The Austin American-Statesman is incredibly fortunate to have Andrea Ball on staff, a reporter who has written knowledgeably about homeless issues for years. Recently she reported on the homeless count, which officially has decreased for the fourth consecutive year. Starting from 2011, the numbers show a 16% decrease, and House the Homeless has already extensively discussed the problems with obtaining accuracy in these counts. Ball writes:
Regardless of whether the count captures the true number of people living on the streets, most can agree that the city has made strides in increasing the number of housing units for homeless and low-income people funded with federal, city and private money….
Over the past six years, the city’s supply of permanent supported housing units — low-rent homes that include support services such as job training or mental health care — has jumped from 374 in 2008 to 1,035 in 2013…. The city is likely to have more than 1,300 permanent supportive housing units by the end of the year.
Texas is particularly fond of its veterans, and in Austin federally funded housing vouchers currently make housed life possible for 355 veterans. Ball also mentions Walter Moreau, executive director of Foundation Communities, which has been responsible for developing 3,400 low-income housing units over the past half-decade or so. (Richard calls Moreau a “great guy.”) Austin, keep on being a dynamic, fair-minded, sane and compassionate place, a great example, and a beacon of hope.
Source: “House the Homeless Nonprofit Releases 10-Year Plan to End and Prevent Economic Homelessness,” Yahoo.com, 01/30/14
Source: “The Power of Trim Tabs – How Small Changes Create Big Results,” ThoughtMedicine.com, July 2010
Source: “Subject: Hill Country raises over $6,000 for homeless,” Statesman.com, 01/22/14
Source: “Austin’s homeless population is down 16 percent since 2011,” Foundcom.org, 02/16/14
Image by Matthew Rutledge
Sometimes people have the most inane knee-jerk reactions to ideas. For instance, the idea of housing the homeless elicits howls of resistance — “Think how much money that would cost! It would be so expensive!” Well, O.K., let’s start by thinking about how much money goes into doing things the way they are currently done. This enlightening quote is from Elizabeth Dillard, executive director of the Homeless Resource Network in Columbus, Ohio:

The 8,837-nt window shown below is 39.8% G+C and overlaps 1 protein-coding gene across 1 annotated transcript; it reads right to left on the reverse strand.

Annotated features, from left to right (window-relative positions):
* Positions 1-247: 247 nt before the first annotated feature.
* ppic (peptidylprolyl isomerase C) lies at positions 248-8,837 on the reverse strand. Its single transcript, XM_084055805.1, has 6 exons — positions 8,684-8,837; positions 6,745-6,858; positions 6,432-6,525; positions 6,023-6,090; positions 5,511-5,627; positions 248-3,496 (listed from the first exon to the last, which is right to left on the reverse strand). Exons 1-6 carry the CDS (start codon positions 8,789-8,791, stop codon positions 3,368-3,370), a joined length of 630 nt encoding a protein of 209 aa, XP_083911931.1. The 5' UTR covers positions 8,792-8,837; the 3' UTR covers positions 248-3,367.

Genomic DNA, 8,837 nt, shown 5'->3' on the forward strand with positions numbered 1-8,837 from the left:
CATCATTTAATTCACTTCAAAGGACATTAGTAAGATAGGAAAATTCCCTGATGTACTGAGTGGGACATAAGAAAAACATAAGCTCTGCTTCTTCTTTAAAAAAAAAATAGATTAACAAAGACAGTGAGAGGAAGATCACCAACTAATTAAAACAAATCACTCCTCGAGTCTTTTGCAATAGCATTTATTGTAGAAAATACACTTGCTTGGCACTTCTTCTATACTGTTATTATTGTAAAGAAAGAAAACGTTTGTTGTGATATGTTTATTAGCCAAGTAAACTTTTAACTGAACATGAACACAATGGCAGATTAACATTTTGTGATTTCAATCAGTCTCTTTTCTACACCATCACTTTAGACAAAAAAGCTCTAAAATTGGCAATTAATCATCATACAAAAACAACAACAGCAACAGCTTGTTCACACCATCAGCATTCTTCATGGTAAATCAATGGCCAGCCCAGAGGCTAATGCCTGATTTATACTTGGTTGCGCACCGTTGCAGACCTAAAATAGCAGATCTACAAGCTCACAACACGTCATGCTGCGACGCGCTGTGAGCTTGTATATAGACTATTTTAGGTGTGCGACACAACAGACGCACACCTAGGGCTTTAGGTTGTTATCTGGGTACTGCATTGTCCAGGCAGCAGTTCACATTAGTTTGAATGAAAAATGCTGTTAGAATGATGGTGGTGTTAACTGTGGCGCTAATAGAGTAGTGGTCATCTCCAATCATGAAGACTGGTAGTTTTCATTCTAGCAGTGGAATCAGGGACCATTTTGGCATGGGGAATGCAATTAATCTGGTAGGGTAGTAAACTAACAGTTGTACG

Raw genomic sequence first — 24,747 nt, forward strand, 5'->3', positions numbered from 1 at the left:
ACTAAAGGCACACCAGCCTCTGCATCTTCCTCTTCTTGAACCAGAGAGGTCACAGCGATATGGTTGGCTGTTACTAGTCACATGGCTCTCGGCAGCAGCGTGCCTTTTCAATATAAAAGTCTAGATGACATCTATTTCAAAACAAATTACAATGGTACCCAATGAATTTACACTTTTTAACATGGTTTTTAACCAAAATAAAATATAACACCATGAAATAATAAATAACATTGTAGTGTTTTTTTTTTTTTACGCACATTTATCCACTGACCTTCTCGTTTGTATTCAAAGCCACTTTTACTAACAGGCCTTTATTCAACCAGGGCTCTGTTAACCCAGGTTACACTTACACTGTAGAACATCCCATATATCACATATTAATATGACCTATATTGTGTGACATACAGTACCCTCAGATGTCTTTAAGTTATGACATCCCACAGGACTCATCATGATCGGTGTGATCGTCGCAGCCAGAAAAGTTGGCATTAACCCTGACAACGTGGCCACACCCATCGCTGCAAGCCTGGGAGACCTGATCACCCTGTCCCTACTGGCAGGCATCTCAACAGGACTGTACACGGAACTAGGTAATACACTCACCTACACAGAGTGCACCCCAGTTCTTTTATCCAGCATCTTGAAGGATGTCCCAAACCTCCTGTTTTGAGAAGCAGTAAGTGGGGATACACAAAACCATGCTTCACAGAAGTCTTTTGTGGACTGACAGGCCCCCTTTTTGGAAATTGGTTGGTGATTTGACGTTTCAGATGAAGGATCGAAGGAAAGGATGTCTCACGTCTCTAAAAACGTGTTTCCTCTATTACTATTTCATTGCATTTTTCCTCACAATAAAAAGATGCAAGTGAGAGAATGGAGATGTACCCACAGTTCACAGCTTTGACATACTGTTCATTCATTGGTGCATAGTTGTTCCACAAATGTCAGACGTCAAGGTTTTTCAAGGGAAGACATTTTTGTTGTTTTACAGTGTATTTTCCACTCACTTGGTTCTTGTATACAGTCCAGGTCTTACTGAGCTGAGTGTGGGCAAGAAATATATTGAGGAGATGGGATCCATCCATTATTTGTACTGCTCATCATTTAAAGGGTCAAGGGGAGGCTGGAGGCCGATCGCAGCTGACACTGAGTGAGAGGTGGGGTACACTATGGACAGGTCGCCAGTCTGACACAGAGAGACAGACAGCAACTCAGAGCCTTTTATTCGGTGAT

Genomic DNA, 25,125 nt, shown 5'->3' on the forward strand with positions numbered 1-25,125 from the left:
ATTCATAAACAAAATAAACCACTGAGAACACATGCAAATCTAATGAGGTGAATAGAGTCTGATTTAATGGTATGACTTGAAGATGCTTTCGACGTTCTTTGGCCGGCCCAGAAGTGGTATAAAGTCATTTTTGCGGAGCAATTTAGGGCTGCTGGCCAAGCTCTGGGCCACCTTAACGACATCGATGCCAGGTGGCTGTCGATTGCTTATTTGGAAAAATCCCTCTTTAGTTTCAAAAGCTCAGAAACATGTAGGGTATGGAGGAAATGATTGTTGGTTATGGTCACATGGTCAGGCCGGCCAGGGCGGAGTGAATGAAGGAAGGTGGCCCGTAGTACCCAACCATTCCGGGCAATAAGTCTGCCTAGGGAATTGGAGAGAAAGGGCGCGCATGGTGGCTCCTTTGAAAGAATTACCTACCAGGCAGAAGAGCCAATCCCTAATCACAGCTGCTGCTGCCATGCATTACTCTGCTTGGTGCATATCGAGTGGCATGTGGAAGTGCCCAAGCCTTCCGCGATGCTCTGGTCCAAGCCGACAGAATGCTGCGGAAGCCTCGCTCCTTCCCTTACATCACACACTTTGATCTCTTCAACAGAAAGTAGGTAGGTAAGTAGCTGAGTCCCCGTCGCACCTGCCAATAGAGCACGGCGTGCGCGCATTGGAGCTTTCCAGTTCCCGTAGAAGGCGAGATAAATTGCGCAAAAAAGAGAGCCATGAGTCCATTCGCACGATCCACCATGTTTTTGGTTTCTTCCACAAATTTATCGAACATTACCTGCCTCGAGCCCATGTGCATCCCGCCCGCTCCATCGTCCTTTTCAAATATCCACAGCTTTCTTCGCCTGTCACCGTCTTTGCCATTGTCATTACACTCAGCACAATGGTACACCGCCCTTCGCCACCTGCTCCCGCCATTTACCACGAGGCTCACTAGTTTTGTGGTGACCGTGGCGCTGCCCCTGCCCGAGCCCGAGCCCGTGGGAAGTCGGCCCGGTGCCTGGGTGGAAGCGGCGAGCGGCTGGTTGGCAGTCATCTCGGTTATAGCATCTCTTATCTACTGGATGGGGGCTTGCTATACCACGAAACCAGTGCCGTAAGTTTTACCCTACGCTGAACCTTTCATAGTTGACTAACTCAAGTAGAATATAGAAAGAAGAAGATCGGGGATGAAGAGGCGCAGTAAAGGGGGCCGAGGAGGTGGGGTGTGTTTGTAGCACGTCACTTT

Homelessness is about what happens in our emergency rooms. It’s about what happens in our jails, what happens with our fire and rescue, what happens when a building burns down because a person built a fire because he was cold.
Homelessness is about what happens in our libraries. A disgruntled San Franciscan recently warned his fellow citizens that since the Internet has made public libraries less relevant, the bureaucrats “scrambled around” to figure out what to do with libraries and decided to turn them into homeless outreach centers.
We live in a society that levies fines on people who obviously have no money, for the crime of having nowhere to live, and punishes them by providing a place to “live” that’s temporary, dangerous, and locked. Then we punish them further by putting marks on their record to guarantee they will never become employed, productive members of the community. Could anything be more absurd than the street-jail-street merry-go-round?
It’s worse than bad, it’s useless
Upon learning how Eureka, Calif., spent $13,000 to prosecute one person for sleeping in public, Arnie Klein, a retired deputy district attorney, called the judicial system a travesty. He elaborates:
The maximum penalty of six months in county jail or a $1,000 fine is a farce…. In no way will this prosecution prevent homeless people from camping on our public lands. Having 40 years’ experience on both sides of the table in the arena of criminal law, I would have recommended a more humane and cost-saving solution.
I do know for a fact … that money was expended to pay the judge, the bailiff, the court reporter, the jury, the defense attorney, and the prosecutor, as well as for the use of the courtroom, to pursue this fool’s errand.
On the other side of the country, in Orlando, Fla., public defender Bob Wesley had this to say:
Any time you have a court case, you’re going to have judge with a graduate degree, two lawyers there, bailiffs in the courtroom, court reporters — you’ve got to have a court, all to solve the problem.
From just south of Orlando, in Osceola County, Scott Keyes reported that, over the past 10 years, a grand total of $5 million has been spent on 37 individuals. Did this $5 million buy them houses fitted out with all the mod cons, and perhaps a swimming pool and a couple of servants? No, all it paid for was to put them in jail a bunch of times.
The charges were what are called “quality-of-life” offenses, which basically means it bums everybody out and ruins their day to see people snoring on the sidewalk. Never mind how the people experiencing homelessness feel about it — their lives don’t have any quality, and aren’t supposed to, because they screwed up by taking a wrong turn in life’s journey.
Some of the “bad choices” that have rendered people homeless include joining the military and coming back with a head injury; needing to escape from a spouse who turned abusive; working for a company that fires loyal employees the day before their pensions kick in; and accruing ruinous medical bills from being hit by an uninsured driver. Babies make the stupid choice of being born to homeless parents!